The toughest problems are not solved in isolation they're solved with others
Among the top skills for key account managers one which I believe is underrated and unappreciated is the ability to collaborate and lead teams to solve big problems faster, create more value than any other business for their customer and help their company build a culture that is focused on genuinely help each other to win.
You might read this and think. "Jermaine my company is nowhere near this." “We can’t even agree on what coffee should go in the office let alone how to manage and solve problems with our key customers.”
I say “ye of little faith” there are different ways to approach better collaboration and team work in your business that will empower you, enable greater internal power and resourcefulness to achieving bigger things.
“Teamwork is the ability to harness the skills of 2 or more people collectively to a common purpose to achieve better and greater results faster”
There are a number of different tools I use when supporting organisations, sales leaders and key account managers particularly in getting targeted results faster. One tool I’ve begun to integrate into my consulting and training is Tim Sanders great book Dealstorming.
In Tim’s words he describes Dealstorming as a process
“Designed to solve sales challenges, but it also forges a culture of collaboration across the entire company. This is because the Dealstorming team includes diverse players from several departments. When they win, it sets a powerful example that usually reverberates through a company, leading everyone to team up on problems, be they marketing, operations, product or process.”
Very few would deny that businesses in the B2B world today have to deal with fundamentally more complex process and respond at the speed of Netflix to provide solutions for our customers
These challenges can’t possibly be solved by one single person. They have to be led by a few but owned by everyone in order to best serve customers at the highest levels possible.
Before you get to total ownership you have to build what I call ‘super teams’.
Although Dealstorming examples are primarily used in the new business sales cycle. This seven step process can be augmented and use to enhance key account selling.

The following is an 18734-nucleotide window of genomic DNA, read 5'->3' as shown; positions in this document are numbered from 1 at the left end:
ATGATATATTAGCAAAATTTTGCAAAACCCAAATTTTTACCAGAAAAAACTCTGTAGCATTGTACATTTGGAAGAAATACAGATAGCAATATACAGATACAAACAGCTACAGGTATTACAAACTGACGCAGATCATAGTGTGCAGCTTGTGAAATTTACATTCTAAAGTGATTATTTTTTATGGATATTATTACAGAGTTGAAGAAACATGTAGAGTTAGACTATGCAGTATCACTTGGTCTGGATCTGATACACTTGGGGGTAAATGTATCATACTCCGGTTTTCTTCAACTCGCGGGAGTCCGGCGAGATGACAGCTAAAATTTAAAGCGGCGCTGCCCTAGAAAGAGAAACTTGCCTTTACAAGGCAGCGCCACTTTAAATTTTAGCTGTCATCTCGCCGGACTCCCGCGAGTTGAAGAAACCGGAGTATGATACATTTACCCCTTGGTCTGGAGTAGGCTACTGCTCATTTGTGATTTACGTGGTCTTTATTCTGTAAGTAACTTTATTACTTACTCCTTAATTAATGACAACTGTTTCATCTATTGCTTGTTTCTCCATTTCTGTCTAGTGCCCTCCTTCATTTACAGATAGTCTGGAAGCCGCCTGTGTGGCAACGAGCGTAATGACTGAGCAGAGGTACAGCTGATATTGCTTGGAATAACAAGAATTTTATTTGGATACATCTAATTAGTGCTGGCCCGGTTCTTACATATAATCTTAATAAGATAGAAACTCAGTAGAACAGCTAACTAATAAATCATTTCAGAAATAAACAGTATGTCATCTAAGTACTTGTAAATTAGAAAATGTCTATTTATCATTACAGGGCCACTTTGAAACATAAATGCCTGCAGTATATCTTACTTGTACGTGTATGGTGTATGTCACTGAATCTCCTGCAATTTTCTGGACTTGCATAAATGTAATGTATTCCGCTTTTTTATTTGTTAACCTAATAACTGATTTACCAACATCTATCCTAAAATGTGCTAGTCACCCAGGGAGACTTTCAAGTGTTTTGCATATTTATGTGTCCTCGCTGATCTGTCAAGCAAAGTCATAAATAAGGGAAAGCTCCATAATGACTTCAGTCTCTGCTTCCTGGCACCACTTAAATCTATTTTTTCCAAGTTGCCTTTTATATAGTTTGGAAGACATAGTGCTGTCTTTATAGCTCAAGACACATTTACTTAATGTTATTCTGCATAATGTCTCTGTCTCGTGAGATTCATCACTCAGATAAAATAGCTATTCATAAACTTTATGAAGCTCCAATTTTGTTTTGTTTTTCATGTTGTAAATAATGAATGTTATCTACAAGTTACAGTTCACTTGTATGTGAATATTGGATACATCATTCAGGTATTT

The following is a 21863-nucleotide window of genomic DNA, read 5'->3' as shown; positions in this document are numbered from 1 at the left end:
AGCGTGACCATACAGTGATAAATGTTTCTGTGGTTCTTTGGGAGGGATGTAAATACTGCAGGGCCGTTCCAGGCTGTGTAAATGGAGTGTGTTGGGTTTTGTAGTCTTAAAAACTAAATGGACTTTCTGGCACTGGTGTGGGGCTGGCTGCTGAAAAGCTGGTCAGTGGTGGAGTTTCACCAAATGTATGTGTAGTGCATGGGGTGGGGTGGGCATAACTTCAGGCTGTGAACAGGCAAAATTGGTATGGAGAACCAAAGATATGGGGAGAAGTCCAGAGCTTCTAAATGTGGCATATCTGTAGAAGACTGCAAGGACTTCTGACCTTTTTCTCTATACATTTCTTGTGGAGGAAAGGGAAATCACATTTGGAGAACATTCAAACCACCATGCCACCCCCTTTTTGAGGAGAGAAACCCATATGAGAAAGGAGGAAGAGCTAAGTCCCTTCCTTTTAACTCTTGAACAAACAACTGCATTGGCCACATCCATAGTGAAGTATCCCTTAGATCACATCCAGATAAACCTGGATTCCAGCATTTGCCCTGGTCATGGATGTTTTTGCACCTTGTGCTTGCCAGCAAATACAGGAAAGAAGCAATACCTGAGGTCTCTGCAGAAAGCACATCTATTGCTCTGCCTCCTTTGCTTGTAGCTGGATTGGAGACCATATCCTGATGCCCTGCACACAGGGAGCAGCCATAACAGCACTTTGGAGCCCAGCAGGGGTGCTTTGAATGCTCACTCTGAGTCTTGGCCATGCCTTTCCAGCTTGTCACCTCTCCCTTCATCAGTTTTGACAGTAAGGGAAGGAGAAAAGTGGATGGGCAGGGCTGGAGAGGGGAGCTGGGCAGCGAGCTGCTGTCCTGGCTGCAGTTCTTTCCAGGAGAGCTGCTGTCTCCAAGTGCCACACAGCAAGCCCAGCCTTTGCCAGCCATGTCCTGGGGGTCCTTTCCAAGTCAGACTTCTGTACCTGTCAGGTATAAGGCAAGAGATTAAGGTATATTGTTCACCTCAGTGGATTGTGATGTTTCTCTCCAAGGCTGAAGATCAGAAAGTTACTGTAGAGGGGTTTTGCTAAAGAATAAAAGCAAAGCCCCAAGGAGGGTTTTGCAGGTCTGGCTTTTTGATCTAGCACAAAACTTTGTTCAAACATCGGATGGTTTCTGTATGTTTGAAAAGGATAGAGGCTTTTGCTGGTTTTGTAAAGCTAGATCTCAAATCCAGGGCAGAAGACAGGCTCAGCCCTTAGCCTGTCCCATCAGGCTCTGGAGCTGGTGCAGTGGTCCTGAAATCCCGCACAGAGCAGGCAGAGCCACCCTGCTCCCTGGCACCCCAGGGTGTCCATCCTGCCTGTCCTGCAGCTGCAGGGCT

Rather than simply summaries what you can read in the book. Here are three big takeaways from the approach I take using the Dealstorming process. You can apply these ideas immediately when thinking through how you start powerful business collaboration to achieve greater results.
Understand the value of the problem you’re trying to solve
The most important part of qualifying isn’t just about the people. This is about understanding the problem and value of the problem you’re trying to solve. Not all problems are equal and need to be allocated the same resources.
I use seven questions to best understand the value associated with solving the problem. This doesn’t make a problem less important but it will dictate what resource we put towards it.
1. Have you or any other colleague or contact you know solved this problem before?
2. Has this problem been something that recurs often?
3. Who else in the business does this problem impact?
4. What is the realistic timeframe needed to solve this problem?
5. Who in your business or outside your business will need to be involved in this problem?
6. What resources do you have to solve the problem?
7. What relationships do you need to engage with to get the support you need?
Be prepared to lead
There is no “I” in team but there is an unseen “L”. This is the person who LEADS the team. The key account manager and account manager is the one that needs to step up to the challenge.
Three steps to lead
- Clarity – It doesn’t matter how senior the person is. Or how senior you feel you need to be. Those you're working with will be looking to you for what you want them to do. They want clarity.
- Confidence – This is not about whether you have all the answers. It’s about knowing you can access the internal and external resources and relationships needed to help you achieve your goal. Being confident in knowing your strengths and weaknesses will enable you to know when you need help and who to ask.
- Consciousness – Being aware of the people, skills and feelings around you and using this to improve your ability to communicate effectively. Knowing yourself and knowing others is at the heart of great leadership. Spend time observing and getting to know those around you. Make note of those you see demonstrating skills and qualities you know could be of value and acknowledge them.
Make sure you’re all committed to the same outcome (everyone needs a win)
The reality is the problem you want to solve will have a different meaning for others you work with. No matter how small or large the group everyone wants a win and to be acknowledged for their contribution.
Three steps to consider
- Get to know what’s most important to those you're working with (demonstrates your care and concern)
- Find common ground (look for the power intersections that will drive emotion to accomplish the goal)
- Get them to agree their own commitments (we’re more likely to follow through on public commitments we make than what are given to us)
Three Next Steps?
- I’d highly recommend reading the book listen to an interview
- You can read more about strategic advantage of collaborative teams with KAM – HERE
- Book a call with me to discuss how we can accelerate your key customer results. Book the call HERE and select 'key account conversation'
Key Account Growth Guide
Helping you to create plans and build skills to deepen client relationships and grow predictable sales.